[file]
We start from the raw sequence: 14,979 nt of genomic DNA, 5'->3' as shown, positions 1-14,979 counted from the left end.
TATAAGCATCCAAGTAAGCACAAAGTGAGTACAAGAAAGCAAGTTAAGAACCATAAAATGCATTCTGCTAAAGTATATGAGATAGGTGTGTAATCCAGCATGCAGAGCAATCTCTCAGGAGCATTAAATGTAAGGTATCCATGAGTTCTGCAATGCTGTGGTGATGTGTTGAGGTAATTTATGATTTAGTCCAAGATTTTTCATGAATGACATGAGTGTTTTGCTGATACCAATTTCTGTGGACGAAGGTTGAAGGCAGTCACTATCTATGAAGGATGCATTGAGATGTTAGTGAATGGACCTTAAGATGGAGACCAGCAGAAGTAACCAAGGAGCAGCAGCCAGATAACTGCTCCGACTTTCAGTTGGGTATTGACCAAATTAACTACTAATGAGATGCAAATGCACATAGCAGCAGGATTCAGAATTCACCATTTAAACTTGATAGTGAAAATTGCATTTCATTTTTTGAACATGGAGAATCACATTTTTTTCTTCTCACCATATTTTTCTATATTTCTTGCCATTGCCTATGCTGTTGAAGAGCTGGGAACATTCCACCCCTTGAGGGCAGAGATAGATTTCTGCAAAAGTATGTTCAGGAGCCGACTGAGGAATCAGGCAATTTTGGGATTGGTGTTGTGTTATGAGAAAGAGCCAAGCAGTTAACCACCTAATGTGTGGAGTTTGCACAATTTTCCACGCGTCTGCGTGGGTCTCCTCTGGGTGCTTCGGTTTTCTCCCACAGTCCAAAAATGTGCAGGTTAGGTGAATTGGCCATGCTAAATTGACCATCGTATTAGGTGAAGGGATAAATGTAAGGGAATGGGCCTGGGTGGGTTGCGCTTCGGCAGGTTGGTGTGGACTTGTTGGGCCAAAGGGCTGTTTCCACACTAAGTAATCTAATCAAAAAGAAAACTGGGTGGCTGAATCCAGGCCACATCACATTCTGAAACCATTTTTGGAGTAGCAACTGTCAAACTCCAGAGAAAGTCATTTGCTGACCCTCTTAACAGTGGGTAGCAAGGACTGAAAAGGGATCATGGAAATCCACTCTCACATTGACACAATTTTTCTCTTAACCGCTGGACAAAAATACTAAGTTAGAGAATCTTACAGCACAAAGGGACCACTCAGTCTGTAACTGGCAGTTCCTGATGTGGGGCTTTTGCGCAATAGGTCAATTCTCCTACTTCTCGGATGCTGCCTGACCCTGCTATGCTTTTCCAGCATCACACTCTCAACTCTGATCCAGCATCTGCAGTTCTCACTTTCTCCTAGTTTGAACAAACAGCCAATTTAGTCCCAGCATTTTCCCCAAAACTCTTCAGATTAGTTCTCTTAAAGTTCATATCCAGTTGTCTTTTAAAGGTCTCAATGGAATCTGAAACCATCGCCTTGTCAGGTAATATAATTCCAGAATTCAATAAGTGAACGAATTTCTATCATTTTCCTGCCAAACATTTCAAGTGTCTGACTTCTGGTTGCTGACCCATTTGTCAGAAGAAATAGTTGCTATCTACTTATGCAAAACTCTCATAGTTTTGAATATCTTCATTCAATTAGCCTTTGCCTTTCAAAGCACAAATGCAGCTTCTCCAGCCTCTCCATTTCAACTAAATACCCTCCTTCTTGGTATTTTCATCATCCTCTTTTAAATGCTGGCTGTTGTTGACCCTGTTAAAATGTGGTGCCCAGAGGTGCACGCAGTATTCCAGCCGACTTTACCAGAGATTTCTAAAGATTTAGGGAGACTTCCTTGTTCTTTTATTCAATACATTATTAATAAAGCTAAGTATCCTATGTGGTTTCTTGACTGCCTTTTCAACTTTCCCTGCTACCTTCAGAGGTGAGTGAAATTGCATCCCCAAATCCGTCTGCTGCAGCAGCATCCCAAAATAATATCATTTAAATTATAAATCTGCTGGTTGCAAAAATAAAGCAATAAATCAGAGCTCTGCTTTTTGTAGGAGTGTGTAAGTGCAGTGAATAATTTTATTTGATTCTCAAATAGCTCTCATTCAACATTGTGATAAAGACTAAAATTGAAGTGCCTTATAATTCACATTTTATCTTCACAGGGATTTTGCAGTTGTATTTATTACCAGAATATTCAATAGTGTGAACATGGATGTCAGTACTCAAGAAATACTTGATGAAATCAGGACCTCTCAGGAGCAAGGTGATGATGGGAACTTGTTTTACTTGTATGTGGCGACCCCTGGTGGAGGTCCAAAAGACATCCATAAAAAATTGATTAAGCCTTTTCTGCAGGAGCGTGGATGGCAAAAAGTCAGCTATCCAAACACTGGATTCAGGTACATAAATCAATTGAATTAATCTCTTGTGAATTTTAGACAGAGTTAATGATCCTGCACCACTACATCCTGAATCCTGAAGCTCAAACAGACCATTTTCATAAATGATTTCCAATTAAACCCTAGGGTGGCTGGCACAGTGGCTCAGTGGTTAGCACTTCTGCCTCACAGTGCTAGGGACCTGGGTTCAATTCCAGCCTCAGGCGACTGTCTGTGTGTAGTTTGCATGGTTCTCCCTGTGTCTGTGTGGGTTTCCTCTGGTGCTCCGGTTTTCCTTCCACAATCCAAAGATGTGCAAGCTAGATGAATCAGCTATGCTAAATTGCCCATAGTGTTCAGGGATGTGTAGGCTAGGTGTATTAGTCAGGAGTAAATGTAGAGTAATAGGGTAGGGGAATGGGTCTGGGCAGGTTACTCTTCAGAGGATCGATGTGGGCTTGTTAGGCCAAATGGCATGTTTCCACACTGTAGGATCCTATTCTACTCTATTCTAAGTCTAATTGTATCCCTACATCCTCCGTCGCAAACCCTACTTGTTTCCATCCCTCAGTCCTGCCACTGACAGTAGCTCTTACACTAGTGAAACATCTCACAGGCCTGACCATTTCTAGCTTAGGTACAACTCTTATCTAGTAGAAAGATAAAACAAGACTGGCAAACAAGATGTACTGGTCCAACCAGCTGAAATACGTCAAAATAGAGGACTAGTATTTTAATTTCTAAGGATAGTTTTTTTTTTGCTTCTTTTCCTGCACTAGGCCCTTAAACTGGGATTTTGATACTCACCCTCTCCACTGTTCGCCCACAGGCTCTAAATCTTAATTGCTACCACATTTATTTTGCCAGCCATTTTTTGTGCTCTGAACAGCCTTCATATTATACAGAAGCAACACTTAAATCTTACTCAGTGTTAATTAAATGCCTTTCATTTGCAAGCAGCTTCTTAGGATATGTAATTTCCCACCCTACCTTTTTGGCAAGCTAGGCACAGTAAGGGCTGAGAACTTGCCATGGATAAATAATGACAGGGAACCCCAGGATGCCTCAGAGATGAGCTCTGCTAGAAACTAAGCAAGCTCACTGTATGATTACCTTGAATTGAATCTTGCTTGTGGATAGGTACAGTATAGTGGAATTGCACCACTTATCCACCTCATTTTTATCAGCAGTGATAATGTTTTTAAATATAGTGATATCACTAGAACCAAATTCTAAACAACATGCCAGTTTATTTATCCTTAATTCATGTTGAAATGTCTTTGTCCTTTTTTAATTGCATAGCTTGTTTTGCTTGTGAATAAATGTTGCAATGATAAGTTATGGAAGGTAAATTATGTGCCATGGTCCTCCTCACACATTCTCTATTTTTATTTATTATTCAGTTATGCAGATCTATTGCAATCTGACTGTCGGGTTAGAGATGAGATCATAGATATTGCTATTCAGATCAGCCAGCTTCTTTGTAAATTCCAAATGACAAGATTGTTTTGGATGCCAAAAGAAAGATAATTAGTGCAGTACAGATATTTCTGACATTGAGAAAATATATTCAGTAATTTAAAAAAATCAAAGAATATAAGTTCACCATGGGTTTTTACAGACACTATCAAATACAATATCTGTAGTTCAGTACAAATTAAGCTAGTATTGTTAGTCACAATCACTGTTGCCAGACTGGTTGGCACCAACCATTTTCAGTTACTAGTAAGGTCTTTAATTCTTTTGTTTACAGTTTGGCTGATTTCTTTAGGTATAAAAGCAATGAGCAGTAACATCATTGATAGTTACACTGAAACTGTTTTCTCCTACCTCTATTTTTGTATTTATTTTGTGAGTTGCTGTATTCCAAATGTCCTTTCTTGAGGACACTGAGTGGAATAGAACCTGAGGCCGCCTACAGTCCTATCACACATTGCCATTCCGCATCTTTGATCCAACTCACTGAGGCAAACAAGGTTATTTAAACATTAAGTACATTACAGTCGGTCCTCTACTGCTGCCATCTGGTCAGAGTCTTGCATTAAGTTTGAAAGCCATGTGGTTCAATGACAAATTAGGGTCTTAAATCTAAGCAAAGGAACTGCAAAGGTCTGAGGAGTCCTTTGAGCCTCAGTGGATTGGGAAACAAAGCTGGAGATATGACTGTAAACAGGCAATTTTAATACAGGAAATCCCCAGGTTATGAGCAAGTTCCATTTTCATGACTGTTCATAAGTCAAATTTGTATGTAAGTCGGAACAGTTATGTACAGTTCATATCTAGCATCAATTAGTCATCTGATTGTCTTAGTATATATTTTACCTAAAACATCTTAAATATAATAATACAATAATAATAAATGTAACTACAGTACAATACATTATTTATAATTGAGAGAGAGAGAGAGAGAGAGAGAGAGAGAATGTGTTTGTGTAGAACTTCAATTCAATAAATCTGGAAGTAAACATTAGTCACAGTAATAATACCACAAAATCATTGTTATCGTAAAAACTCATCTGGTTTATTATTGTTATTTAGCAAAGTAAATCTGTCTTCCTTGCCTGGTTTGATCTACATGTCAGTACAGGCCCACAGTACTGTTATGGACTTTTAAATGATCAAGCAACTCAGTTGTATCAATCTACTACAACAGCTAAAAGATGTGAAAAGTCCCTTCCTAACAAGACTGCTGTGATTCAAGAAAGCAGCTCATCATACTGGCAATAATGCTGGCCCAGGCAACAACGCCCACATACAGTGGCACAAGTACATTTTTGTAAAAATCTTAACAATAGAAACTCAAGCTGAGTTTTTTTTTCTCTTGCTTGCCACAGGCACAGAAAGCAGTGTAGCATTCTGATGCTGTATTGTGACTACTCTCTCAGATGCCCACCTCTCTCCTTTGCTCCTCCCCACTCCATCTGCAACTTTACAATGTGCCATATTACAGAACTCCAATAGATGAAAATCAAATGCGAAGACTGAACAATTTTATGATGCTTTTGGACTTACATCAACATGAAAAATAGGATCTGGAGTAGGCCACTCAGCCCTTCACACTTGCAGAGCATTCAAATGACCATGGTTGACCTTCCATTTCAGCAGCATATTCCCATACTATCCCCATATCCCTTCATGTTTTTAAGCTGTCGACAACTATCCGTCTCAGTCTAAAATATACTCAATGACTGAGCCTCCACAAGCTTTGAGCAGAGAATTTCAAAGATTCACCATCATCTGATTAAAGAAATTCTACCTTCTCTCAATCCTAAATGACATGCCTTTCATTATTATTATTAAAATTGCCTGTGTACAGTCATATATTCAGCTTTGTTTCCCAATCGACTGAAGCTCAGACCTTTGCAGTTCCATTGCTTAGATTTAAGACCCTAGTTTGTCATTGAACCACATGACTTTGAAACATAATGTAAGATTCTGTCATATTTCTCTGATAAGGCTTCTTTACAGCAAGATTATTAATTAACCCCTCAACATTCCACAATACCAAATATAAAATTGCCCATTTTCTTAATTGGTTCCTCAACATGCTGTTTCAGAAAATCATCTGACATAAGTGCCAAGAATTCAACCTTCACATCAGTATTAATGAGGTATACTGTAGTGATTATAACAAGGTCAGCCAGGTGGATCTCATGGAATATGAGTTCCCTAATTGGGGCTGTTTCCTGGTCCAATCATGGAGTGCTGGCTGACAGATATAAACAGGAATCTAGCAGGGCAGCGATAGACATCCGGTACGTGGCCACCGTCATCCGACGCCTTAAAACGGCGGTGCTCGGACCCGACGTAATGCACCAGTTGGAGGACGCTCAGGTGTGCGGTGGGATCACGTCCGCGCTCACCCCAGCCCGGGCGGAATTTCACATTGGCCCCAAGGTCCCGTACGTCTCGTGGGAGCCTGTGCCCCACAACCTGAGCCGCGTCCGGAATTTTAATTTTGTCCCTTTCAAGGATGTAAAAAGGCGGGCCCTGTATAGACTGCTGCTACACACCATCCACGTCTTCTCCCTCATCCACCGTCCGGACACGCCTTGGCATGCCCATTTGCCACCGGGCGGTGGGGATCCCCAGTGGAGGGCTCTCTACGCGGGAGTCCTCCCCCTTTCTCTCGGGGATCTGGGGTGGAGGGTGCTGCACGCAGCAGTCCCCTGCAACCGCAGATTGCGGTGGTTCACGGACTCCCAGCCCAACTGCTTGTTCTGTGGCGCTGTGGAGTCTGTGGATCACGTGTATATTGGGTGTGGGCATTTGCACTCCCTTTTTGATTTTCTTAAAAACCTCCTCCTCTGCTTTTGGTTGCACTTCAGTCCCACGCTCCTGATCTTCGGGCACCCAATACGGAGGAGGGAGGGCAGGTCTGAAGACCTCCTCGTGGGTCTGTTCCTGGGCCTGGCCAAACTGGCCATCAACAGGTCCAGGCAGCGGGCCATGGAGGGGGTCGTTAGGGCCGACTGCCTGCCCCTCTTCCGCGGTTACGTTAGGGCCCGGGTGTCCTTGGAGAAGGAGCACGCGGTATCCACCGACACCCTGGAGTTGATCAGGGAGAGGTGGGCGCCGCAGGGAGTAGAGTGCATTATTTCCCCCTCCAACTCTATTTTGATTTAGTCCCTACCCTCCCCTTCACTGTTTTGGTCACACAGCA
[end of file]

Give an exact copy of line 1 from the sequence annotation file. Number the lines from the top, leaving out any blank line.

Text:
We start from the raw sequence: 14,979 nt of genomic DNA, 5'->3' as shown, positions 1-14,979 counted from the left end.